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Focus, focus and conviction and absolute intention and purpose throughout his life and never wavered, never waver. And we can see that that was inculcated in the people around him because they maintained it. And there's a natural, you know, dilution of that phenomenon as as as time passes on, that, that always has to be at the forefront of I think any any serious, committed Muslim, that we have to recognize there's a vision in this beam. That is what you see, all of us all the so called leaders are saying the same thing that we must have a vision. Every organization has a vision and goes back to the same sources that you and I will cite here. But yet in terms of organization ology,

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though, in order to achieve vision,

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palo frary, the South American

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teacher said that

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if you have methodological flaws, there are ultimately flaws at the ideological level. In other words, you have to

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stop right there. That is the basic criticism that has been offered about Islam itself by some of the scholars in the West. Right, that it hasn't worked. Now. Well, I mean, that's, that's the Yeah, I wouldn't agree with that. It has worked, it's worked at the individual level, in that it has enabled millions and, and really billions of people to, to have spiritually enrich lives, and also to be spiritually productive people, not simply consumers, not simply animals that eat, drink, sleep and procreate. But literally, as spiritual animals that created spiritual civilization that created art that created literature, they created all these things are founded in their, in their Islam. And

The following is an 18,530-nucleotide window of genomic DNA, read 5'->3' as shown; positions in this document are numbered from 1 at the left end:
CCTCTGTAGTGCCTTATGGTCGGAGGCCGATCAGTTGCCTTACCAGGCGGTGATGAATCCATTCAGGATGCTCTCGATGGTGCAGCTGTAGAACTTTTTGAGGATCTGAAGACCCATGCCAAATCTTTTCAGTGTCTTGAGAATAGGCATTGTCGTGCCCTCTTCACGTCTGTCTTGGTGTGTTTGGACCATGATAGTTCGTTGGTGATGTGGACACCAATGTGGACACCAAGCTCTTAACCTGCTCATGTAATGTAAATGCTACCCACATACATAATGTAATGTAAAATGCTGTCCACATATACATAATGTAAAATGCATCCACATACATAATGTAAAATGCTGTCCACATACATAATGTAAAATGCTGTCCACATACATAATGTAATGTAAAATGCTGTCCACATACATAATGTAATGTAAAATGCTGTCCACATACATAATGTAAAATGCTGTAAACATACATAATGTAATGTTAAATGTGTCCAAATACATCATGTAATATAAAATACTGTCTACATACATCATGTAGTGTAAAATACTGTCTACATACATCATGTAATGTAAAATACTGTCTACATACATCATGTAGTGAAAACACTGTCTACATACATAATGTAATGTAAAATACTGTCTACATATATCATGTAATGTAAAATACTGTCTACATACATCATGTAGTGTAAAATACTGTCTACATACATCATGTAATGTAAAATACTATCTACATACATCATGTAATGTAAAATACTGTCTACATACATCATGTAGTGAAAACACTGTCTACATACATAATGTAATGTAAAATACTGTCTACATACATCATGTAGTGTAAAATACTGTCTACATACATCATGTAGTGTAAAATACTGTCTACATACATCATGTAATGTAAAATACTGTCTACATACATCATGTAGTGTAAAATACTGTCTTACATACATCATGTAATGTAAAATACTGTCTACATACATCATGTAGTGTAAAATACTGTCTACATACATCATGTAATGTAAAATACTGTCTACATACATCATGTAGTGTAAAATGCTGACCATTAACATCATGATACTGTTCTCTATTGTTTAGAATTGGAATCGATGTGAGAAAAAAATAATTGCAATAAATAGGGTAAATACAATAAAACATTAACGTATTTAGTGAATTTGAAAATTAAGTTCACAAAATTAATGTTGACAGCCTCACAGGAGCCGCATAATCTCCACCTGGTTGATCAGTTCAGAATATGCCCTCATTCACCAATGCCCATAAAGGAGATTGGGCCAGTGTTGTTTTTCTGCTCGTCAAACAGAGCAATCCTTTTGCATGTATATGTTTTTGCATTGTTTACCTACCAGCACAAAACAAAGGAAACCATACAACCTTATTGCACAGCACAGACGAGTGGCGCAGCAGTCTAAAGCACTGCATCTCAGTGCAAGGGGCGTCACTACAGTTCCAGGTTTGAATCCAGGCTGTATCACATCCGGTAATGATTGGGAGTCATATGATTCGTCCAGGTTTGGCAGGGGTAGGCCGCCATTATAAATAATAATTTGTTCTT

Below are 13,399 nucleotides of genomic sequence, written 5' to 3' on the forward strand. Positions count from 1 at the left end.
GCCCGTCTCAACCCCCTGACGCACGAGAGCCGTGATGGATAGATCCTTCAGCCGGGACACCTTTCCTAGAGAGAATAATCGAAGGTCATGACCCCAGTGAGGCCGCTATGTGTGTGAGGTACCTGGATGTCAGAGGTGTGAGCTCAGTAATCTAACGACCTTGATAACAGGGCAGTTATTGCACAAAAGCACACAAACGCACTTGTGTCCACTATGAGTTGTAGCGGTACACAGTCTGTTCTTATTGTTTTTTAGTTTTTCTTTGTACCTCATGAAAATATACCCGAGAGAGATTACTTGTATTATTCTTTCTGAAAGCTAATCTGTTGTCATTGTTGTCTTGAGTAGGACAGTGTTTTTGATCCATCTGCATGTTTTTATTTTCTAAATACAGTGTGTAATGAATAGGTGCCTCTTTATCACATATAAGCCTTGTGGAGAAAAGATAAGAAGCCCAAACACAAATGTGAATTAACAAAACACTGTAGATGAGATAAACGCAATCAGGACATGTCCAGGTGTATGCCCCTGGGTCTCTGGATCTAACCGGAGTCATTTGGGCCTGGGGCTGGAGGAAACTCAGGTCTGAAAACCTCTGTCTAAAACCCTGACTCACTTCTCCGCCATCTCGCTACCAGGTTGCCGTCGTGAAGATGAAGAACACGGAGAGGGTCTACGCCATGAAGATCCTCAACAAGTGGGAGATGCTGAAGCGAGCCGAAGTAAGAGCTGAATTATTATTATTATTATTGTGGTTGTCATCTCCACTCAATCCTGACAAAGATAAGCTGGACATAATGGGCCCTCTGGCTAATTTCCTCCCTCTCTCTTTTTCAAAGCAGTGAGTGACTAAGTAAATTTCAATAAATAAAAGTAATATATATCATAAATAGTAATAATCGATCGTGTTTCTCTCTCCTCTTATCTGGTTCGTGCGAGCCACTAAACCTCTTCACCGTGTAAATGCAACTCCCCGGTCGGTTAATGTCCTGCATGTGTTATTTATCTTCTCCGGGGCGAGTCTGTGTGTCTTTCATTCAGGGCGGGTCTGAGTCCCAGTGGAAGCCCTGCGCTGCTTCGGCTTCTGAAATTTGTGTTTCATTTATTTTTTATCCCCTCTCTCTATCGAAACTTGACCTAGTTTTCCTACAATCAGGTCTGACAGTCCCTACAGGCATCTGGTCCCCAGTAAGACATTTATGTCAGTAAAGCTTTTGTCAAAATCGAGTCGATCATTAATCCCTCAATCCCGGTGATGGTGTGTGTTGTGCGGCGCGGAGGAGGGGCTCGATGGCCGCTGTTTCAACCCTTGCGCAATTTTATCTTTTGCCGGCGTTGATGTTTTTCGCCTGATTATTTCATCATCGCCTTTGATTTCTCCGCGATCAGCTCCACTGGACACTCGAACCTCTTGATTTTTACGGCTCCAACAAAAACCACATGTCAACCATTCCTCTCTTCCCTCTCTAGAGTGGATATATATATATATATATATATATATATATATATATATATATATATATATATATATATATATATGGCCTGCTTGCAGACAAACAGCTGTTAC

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the same is true of Western civilization, what they glorify, is really as a result of their own foundation in their book, which is the Bible, right? And in the Islamic civilization is a result of the Quran, it's that is the foundation. So you know, I would say, That's definitely not true on the individual level, at the at the desire to level Islam has had its periods, there's no doubt and we can witness and recognize them. And probably the last great one was mengden fotios phenomenon in northern Nigeria, in which the, there was an Islamic governance and or the Jihad of xiety in Algeria, going back to the point where

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we were discussing that the the role of conventions and how the organizations here are working, you were saying sometimes, yeah, I think that that part of the problem, the fundamental problem with organization is that, you know, what's known as the unspoken rule of organization, which is that whatever the mission statement of an organization is, there's always an ulterior statement, which is self preservation. And so what happens is that it's the institutionalization of any idea or any, and I don't like to use the word idea in relation to Islam, but of any